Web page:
For some years, J.N. Darby and F.W. Grant had disagreed
over the doctrine of the sealing of the Spirit. Darby maintained that one is
sealed with the Spirit when he believes the Gospel. Others maintained that one
is sealed with the Spirit when he trusts Christ. This will seem a minor point
to most who will read this FAQ, but evidently to some it was a weighty matter.
All through this dispute, Darby and Grant remained close friends.
In 1879 or 1880, F.W. Grant and his brother R.T. Grant were in Toronto. In the assembly, it was mentioned that a young man who was very sick wanted to break bread. Two men from the assembly visited him to examine whether they could receive him into fellowship (even though he was too sick to go to their meeting and simply wanted to break bread as a believer before he died). These two men felt that he had to be sealed with the Spirit before he could break bread with them, and he could only be considered to be sealed with the Spirit when he had seen the finished work of Christ. Believing his grasp of this theology to be insufficient, they left and the young man died without having partaken of the Lord's Supper. These two men returned to their assembly in Toronto and made a report about their actions.
R.T Grant heard their report and was appalled. He immediately wrote an article on the topic and sent it to his brother F.W. Grant, who was editing a magazine. The article was published, placing the Grant brothers in direct conflict with Darby's teaching. Lord Adelbert P. Cecil, a follower of Darby, was allowed to answer R.T. Grant's article in F.W. Grant's magazine. Darby, very sick at this time, wrote a pamphlet of his own on the topic. After consideration of this, F.W. Grant wrote a book entitled, "Life in Christ and Sealing with the Spirit". Regretably, Darby had died by this time, and Darby's followers took this as a direct attack made by F.W. Grant against a dead man who was not able to respond.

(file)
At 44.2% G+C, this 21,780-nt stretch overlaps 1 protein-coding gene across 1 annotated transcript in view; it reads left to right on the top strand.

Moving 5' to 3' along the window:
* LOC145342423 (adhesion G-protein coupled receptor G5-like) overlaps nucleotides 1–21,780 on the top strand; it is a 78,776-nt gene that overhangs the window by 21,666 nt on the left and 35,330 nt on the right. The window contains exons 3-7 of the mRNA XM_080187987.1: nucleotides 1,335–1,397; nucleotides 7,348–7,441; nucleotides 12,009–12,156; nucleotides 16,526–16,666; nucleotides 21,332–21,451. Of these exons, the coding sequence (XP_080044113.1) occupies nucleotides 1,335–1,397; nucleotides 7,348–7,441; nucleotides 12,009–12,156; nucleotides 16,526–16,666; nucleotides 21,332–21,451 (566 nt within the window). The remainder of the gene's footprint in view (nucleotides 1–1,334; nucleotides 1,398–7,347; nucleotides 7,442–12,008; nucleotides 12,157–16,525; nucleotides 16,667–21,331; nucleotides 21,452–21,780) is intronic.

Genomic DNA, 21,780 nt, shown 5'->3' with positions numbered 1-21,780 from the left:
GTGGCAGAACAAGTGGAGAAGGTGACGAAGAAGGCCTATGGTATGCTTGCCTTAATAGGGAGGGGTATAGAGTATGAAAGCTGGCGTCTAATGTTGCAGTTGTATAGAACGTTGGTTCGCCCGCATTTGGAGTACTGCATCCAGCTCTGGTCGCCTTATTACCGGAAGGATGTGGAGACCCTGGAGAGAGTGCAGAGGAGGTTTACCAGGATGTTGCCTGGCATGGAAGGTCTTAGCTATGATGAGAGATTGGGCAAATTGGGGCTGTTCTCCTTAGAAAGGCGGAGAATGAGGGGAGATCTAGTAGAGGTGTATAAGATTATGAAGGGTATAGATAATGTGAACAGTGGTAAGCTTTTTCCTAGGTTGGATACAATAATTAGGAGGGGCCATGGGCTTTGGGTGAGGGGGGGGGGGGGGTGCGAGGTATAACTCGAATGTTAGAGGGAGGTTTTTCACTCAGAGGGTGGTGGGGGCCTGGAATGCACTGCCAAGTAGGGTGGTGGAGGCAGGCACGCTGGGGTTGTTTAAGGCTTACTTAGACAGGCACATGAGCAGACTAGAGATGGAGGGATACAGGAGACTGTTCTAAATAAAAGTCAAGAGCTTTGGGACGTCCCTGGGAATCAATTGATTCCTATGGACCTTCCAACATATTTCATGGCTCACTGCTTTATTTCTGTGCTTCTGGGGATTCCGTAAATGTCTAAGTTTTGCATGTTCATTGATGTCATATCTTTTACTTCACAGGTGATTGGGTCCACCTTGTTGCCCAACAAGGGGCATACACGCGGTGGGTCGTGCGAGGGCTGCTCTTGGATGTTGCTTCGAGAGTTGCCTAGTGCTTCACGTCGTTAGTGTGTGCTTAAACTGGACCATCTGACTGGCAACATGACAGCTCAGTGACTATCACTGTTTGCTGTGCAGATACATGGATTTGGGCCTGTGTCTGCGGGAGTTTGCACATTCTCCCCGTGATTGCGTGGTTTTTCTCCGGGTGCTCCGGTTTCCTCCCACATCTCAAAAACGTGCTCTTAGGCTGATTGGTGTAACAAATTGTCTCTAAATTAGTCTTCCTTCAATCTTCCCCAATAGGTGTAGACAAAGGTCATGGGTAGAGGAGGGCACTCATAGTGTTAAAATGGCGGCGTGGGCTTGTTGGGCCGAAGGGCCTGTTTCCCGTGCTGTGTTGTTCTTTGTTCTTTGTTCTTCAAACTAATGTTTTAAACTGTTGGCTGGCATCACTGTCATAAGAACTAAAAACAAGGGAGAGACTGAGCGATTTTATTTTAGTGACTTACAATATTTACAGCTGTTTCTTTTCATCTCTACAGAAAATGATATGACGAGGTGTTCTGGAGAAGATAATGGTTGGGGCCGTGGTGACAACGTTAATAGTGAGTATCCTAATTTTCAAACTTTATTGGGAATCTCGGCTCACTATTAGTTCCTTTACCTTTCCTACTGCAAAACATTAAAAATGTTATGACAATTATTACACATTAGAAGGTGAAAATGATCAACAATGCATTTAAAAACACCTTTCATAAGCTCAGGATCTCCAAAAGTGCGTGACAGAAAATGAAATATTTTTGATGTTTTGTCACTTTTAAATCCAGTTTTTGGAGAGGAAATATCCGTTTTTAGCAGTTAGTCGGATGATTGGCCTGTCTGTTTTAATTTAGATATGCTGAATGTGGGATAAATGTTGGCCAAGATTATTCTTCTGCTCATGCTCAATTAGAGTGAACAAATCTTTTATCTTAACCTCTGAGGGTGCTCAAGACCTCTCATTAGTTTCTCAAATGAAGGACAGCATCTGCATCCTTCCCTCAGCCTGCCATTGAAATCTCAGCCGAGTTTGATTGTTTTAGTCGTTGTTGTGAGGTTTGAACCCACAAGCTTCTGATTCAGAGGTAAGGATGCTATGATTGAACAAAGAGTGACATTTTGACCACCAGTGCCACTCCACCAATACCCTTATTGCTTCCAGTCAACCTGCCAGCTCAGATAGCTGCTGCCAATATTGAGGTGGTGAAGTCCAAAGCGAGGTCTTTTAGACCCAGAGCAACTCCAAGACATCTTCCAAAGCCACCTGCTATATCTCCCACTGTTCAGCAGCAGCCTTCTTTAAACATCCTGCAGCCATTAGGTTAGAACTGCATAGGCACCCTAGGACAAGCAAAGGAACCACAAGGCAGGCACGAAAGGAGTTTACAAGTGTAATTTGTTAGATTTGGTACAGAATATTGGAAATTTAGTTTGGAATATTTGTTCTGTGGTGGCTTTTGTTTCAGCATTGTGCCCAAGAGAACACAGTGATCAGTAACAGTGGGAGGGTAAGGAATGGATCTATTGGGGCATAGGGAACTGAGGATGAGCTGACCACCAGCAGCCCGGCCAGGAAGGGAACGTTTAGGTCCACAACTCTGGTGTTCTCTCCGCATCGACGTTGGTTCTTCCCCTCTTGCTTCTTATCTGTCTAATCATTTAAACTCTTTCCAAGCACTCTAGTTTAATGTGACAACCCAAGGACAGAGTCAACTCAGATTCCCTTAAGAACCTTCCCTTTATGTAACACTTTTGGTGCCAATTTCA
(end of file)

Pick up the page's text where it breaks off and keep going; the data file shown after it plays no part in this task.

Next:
Adelbert Cecil found some who sympathized with him in Montreal at an assembly called the Natural History Hall, and a letter rejecting F.W. Grant's ministry was drawn up. 38 people signed it, although it would seem that a number of them didn't understand what they had signed. At a meeting of the assembly, despite protests, a motion placing F.W. Grant out of fellowship was rammed through. About one quarter of the exclusive meetings in North America sided with Natural History Hall and London's Park Street meeting, and about three quarters refused the Natural History Hall judgement, either out of respect for F.W. Grant or out of protest against the methods used by Lord Cecil and his associates. Shortly after this, Adelbert Cecil died in a boating accident on Lake Ontario.
Home | Links | Literature